Prob­a­bly because of the empha­sis that econo­me­tri­cians place on their the­o­ret­i­cal mod­els, they tend to fall in love with them and even seem to believe they are true. This is evi­dent by the phrase “data gen­er­at­ing process” (or its acronym DGP) that econo­me­tri­cians com­monly use to describe a sta­tis­ti­cal model. I never think of my mod­els as data gen­er­at­ing processes. The data come from some real world, com­pli­cated, messy, non­lin­ear, non­sta­tion­ary, non­Gauss­ian process. At best, my model is a crude approx­i­ma­tion. I often cite Box’s maxim that “All mod­els are wrong, but some are use­ful”, and while my col­leagues would agree in prin­ci­ple, they still behave as if their mod­els are the true data gen­er­at­ing processes.

Exper­tise and ignorance

When I first joined an econo­met­rics depart­ment, I was struck by how much every­one knew about time series and regres­sion, and how lit­tle they knew about a lot of other top­ics. There are vast areas of sta­tis­tics that econo­me­tri­cians typ­i­cally know lit­tle about includ­ing sur­vey sam­pling, dis­crim­i­nant analy­sis, clus­ter­ing, and the design of exper­i­ments. My train­ing was much broader but in some ways shal­lower. There were stan­dard under­grad­u­ate top­ics in econo­met­rics that I knew noth­ing about — coin­te­gra­tion, endo­gene­ity, ARCH/​GARCH mod­els, seem­ingly unre­lated regres­sion, the gen­er­al­ized meth­ods of moments, and so on.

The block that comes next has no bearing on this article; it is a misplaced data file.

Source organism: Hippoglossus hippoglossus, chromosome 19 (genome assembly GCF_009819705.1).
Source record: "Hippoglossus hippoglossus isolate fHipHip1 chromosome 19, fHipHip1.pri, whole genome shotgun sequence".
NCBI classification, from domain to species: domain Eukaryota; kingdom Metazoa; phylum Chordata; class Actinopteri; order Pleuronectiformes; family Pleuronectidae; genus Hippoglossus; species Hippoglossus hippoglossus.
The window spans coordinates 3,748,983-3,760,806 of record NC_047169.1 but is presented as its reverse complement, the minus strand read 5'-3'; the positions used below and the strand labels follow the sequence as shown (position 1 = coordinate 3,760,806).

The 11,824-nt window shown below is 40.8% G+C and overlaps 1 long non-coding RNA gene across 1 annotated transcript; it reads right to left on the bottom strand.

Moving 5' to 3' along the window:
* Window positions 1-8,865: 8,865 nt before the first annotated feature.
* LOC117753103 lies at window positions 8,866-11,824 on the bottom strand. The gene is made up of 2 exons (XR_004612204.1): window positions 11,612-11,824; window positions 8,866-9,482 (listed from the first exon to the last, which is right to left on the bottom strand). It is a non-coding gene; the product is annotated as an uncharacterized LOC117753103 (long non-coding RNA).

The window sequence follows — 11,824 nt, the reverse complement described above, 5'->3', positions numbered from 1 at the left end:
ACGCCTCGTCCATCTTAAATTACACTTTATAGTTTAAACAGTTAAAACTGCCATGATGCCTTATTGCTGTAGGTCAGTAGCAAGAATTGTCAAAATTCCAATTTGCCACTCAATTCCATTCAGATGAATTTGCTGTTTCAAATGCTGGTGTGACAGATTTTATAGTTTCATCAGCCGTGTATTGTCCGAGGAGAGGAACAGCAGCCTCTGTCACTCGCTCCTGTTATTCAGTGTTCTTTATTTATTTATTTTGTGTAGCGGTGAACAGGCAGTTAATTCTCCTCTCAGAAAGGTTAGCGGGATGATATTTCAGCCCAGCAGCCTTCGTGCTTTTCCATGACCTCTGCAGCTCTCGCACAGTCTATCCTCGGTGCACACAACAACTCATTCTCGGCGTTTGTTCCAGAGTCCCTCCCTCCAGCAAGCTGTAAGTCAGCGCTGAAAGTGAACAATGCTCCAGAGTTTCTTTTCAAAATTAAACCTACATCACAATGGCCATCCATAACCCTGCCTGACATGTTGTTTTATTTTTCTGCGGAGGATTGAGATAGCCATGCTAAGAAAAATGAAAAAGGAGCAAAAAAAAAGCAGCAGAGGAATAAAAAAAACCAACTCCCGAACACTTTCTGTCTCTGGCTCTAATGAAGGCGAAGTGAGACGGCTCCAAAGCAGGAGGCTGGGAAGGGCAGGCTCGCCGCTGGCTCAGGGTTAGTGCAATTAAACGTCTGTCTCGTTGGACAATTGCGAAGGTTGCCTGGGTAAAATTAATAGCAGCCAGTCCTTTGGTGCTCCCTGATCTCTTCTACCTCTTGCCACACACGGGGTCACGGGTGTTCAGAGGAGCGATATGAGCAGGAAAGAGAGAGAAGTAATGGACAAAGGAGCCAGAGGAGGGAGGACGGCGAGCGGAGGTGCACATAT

Because of the nature of eco­nomic data, econo­me­tri­cians have devel­oped some spe­cific tech­niques for han­dling time series and regres­sion prob­lems. In par­tic­u­lar, econo­me­tri­cians have thought very care­fully about causal­ity, because it is usu­ally not pos­si­ble to con­duct exper­i­ments within eco­nom­ics and finance, and so they have devel­oped sev­eral meth­ods to help iden­tify poten­tially causal rela­tion­ships. These devel­op­ments do not always fil­ter back to the gen­eral sta­tis­ti­cal com­mu­nity, although they can be very use­ful. For exam­ple, the method of instru­men­tal vari­ables (which allows con­sis­tent esti­ma­tion when the explana­tory vari­ables are cor­re­lated with the error term of a regres­sion model) can be used to help iden­tify poten­tially causal rela­tion­ships. Tests for “Granger causality”are another use­ful econo­met­ric development.